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80th Anniversary of St Leu d’Esserent Raid. Remembering Trevor Hordley.

Remembering today RAF pilot Trevor Hordley and all those who lost their lives with Bomber Command countering the German V-weapons.

Overnight, 80 years ago, Bomber Command’s attack on the underground caves at St Leu d’Esserent proved to be one of the war’s most significant counter measures against the V1 flying bombs. The damage to the caves, in which the V1s were being stored, was extensive and there was a dramatic decline in flying bomb launch rates following the raid.

But it came at a cost, with an intense air battle developing over northern France between the RAF bombers and the German night fighters. Russell Gradwell, a pilot with 9 Squadron, shared his experience of the raid with me when I was writing ‘Sledgehammers for Tintacks’.

‘… the nightfighters were queuing up waiting for us when we crossed the French coast. Fights broke out all around us and we were lucky nobody bothered us until we got about half way towards the target. Then a nightfighter closed in on us. I was lucky I had a rear gunner who was a game keeper in civvie street and his night vision was exceptional . . . he spotted the nightfighter and we fought with it. I think that one of the gunners luckily got a hit on the fighter and knocked the pilot out, because I was corkscrewing and the gunner suddenly screamed to me ‘level out’, which I did and the nightfighter passed just underneath us. Obviously they had knocked the pilot out and he had flopped at the controls with his aircraft returning to flying straight and level. We then carried on to the target but upon reaching it I noticed that we had a wing on fire. We bombed anyway but as soon as we had bombed, I didn’t bother about the camera, I just turned away and we decided to put the fire out. We couldn’t do it. We tried everything. We switched all the fuel off on the port side (where the fire was) and shut both engines down. I was lucky that I had a flight engineer who had been an apprentice at AVRO’s building Lancasters, and he looked for a few minutes and said, ‘I think we’ve had it because the fire is going back, and when it burns the spar the wing will go, and when the wing goes, we go. So I think we had better go while the going is good.’ I agreed with him and we baled out.’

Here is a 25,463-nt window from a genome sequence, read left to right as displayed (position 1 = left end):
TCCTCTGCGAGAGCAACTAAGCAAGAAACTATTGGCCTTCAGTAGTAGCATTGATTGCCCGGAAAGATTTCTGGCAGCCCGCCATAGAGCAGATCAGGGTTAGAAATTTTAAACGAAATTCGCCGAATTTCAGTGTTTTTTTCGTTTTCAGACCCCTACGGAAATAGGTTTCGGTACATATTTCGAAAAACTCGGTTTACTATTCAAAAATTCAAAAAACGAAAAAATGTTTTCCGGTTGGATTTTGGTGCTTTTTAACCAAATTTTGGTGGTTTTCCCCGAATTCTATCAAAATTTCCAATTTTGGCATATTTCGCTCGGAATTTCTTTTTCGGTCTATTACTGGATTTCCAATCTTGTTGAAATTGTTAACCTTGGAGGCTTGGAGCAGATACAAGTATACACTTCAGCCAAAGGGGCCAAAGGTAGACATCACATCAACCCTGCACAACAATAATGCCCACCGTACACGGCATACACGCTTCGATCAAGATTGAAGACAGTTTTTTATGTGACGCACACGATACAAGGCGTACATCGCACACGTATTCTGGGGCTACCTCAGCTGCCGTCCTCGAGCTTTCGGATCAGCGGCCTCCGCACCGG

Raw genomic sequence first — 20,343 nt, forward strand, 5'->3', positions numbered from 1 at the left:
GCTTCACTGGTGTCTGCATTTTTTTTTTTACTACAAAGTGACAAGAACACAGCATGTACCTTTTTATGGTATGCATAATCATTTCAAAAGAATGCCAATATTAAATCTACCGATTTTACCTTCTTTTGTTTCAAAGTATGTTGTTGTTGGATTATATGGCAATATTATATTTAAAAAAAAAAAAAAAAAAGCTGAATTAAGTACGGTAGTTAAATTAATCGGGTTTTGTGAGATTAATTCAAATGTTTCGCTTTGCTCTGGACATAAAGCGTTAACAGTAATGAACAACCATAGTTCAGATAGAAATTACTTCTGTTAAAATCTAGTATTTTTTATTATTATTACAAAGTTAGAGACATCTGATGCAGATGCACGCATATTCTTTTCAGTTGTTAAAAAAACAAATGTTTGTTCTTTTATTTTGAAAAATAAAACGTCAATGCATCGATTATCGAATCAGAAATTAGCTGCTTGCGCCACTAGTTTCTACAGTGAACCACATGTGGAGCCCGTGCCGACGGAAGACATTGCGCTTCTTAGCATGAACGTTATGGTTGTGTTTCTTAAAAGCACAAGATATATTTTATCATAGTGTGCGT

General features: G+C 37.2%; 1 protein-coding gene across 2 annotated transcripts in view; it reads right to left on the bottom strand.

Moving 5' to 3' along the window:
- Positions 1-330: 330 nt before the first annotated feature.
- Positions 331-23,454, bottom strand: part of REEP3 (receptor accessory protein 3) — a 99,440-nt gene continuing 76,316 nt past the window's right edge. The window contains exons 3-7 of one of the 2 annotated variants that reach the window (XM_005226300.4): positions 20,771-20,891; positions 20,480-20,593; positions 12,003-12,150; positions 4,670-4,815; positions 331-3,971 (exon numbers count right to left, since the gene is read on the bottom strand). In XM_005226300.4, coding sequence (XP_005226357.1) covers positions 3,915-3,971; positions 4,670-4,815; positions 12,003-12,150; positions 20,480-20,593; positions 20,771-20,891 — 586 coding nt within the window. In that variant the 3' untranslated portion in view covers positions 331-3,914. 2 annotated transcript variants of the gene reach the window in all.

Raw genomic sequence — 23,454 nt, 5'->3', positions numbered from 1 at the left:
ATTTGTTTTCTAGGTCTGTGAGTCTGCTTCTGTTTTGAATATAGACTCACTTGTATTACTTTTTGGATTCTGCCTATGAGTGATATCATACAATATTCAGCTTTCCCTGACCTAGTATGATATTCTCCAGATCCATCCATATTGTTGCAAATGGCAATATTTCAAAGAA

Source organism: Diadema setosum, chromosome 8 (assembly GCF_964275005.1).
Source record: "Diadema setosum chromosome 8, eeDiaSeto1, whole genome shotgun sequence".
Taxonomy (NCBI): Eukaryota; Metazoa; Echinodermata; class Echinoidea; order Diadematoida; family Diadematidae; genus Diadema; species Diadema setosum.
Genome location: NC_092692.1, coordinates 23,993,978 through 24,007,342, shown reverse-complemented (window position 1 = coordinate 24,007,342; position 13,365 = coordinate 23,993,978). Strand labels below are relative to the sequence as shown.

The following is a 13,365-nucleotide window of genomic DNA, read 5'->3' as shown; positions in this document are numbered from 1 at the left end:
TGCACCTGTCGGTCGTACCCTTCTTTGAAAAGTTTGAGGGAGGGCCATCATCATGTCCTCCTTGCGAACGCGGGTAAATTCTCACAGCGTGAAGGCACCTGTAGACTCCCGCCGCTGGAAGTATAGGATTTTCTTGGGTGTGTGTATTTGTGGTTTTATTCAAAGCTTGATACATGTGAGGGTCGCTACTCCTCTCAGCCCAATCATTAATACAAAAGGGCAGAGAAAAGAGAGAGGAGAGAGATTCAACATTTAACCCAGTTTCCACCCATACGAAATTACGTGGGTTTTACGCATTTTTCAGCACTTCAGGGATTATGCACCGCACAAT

Of the 208 Lancaster and 13 Mosquitos taking part in the raid, 31 aircraft were lost – 142 men were killed, 30 became prisoners and 47 evaded capture. One of those lost was 207 Squadron pilot Trevor Hordley, whose story I wrote up for the book V-Weapons Bomber Command Failed to Return.

Forty years after the fateful night, on 8 July 1995, the flight engineer on Trevor’s crew George Baker accompanied Air Vice Marshal David Dick, President of the No. 207 Squadron RAF Association, to lay wreaths at the dedication of a stone memorial commemorating the crew of Lancaster ND567 – the bomber having crashed in the woods to the rear of the memorial. Then, in June 2013, brother and sister Peter Hordley and Pauline Cole, Trevor’s niece and nephew, visited the memorial, accepting the presentation of a piece of the Lancaster wreckage and laying wreaths at the foot of the commemorative stone etched with the words ‘Morts pour la Liberte souvenez vous’.

Don’t forget the bomber boys.

Published inBomber CommandGeneral